But oddly, now, i often get a running account of his bowel movements. I have noticed this same thing with going on with our friends…..is it a man thing? An old man thing? To announce their poops? Or is my husband ummmm……unique?

    Just between you and me, i`d rather talk about the babies poops.

    Reply
  10. LOL…We kept records of my twins’ intake and outgo in a notebook! Talk about anal…

    Reply
  11. I was an aupair for 2 kids with a dad doctor. And yes we talked poop… Thanks for reminding me what was long forgotten…

    Reply
  12. Barbie with a T 12

    Poop is a fact of life. No matter what stage of life you are in. From birth to the end of your life. When you go to the doctor for no matter what symptoms and he does a physical exam, there are always the gastrointestinal inquiry. How are your BM’s? When you get older, it is always a topic of conversation between two married people when one asks the other how they are feeling today. Almost daily in essence. So poop is a fact of life. Don’t forget, you also are in constant awareness when you have a cat or a dog as a pet. Almost as aware as you are of your children. So as life goes on, a person generally becomes involved in a lot more poops than their own. Gee, I didn’t realize I was actually an expert on the subject. You are on your way to becoming a poop expert yourself, you just don’t realize it.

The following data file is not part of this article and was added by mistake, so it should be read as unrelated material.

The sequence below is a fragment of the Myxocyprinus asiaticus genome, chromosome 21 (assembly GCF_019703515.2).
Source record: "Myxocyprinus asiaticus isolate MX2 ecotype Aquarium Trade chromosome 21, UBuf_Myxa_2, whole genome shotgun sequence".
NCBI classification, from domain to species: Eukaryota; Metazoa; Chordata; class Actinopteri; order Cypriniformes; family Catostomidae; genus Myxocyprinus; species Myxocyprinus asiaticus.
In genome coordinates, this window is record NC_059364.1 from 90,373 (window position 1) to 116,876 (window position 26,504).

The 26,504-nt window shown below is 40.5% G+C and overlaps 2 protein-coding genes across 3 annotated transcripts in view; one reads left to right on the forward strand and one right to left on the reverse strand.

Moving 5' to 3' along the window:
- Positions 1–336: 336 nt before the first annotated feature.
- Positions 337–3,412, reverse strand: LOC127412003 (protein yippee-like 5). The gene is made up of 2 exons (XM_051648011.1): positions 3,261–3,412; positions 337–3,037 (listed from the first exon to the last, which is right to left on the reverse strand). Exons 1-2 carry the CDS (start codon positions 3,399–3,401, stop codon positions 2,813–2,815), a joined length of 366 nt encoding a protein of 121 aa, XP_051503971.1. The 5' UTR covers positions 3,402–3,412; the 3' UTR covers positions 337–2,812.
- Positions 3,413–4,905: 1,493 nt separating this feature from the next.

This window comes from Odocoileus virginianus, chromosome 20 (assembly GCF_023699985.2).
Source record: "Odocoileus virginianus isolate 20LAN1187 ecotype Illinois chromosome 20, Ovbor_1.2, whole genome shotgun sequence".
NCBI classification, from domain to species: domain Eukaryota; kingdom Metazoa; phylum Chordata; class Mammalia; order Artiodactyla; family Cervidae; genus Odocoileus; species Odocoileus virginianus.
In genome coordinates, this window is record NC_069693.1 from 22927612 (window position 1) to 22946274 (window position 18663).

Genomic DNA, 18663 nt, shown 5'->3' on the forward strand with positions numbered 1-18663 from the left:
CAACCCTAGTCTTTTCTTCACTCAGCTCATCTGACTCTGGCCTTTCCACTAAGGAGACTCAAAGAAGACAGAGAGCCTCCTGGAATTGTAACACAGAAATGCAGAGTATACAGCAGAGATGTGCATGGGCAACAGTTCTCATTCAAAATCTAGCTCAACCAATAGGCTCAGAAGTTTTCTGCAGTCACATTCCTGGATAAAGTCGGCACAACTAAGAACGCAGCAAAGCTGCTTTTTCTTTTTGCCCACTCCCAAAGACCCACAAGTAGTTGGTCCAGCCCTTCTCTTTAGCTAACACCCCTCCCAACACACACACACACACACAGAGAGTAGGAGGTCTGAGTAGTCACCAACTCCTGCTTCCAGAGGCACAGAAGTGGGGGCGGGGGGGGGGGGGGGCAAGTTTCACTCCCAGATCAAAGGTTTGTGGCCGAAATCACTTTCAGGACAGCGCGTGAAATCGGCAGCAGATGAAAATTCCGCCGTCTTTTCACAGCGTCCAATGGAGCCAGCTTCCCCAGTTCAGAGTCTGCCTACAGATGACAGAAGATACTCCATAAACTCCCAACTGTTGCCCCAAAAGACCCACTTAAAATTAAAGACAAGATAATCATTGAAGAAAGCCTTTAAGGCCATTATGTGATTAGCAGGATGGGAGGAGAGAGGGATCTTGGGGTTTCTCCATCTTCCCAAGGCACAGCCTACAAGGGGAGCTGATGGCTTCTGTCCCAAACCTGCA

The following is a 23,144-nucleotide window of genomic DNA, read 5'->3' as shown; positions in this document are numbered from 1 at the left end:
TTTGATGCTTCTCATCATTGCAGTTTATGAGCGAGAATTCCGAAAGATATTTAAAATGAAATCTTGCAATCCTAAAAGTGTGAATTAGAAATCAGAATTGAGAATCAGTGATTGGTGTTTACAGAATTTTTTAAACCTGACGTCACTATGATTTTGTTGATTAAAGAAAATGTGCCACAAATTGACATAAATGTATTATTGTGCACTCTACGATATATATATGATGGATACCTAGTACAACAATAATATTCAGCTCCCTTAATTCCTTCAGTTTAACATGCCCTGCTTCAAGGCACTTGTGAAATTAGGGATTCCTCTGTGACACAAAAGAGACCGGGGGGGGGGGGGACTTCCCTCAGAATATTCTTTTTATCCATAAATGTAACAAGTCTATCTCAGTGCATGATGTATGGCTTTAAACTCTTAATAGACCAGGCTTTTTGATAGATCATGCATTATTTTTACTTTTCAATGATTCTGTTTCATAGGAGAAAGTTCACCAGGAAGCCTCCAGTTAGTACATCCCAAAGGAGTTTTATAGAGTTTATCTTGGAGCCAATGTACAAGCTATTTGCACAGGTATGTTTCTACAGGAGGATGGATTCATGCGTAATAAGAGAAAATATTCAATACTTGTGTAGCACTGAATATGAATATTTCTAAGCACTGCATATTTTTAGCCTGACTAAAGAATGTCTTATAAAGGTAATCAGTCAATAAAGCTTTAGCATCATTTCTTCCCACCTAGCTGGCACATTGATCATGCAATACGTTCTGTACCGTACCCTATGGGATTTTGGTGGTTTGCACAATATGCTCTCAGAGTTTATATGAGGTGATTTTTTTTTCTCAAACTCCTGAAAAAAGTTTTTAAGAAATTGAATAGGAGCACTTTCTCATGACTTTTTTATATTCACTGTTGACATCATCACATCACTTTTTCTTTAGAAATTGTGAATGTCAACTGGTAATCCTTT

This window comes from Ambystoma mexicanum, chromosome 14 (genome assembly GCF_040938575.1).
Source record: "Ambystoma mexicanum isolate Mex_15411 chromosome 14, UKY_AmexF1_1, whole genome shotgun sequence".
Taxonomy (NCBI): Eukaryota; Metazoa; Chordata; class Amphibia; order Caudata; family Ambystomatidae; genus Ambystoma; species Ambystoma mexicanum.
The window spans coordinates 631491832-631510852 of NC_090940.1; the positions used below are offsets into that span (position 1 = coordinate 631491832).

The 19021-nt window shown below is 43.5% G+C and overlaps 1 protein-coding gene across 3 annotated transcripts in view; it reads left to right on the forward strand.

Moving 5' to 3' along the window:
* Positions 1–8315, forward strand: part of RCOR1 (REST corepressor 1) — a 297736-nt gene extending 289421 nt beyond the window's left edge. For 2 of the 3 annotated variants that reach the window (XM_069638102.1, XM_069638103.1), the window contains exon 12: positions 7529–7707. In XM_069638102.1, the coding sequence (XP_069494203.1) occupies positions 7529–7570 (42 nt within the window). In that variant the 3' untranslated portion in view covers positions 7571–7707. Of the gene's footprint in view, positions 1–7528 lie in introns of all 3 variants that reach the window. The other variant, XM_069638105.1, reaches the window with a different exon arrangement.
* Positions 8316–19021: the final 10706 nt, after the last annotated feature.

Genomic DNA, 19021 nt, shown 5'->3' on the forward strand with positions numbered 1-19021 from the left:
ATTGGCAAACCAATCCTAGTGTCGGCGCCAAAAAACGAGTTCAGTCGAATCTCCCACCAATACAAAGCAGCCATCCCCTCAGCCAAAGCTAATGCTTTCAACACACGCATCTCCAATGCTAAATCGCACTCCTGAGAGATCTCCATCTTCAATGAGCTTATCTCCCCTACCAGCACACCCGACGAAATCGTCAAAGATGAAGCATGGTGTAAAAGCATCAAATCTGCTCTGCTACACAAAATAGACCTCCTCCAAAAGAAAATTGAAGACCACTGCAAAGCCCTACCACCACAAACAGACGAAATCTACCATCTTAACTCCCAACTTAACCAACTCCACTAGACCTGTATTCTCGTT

Reply
  13. The only talk we had about baby poop went like this, “Aw, SH*T! The baby pooped on me again when I was changing his/her diaper!” They have amazing aim even as tiny infants and they know that the moment you lift their little bottoms to put the diaper underneath is just the time to let it fly.

    No, we didn’t talk about it. I’m not even sure how aware dh was about baby/small child poop unless we were waiting for something to emerge like the time we thought ds had fed his 2 month old sister a penny. The hotline said she would just poop it out, I was skeptical. She was only 2 *months* old, not 2 *years* old! I actually found the slobber covered penny in the brown shag carpet, but I wasn’t convinced there hadn’t been another, so I watched her diaper for weeks until I was sure she hadn’t swallowed a penny. Boy were we surprised when she came to us one day when she was 13 and said she had pooped a penny. (Nah, not really. She never swallowed one.)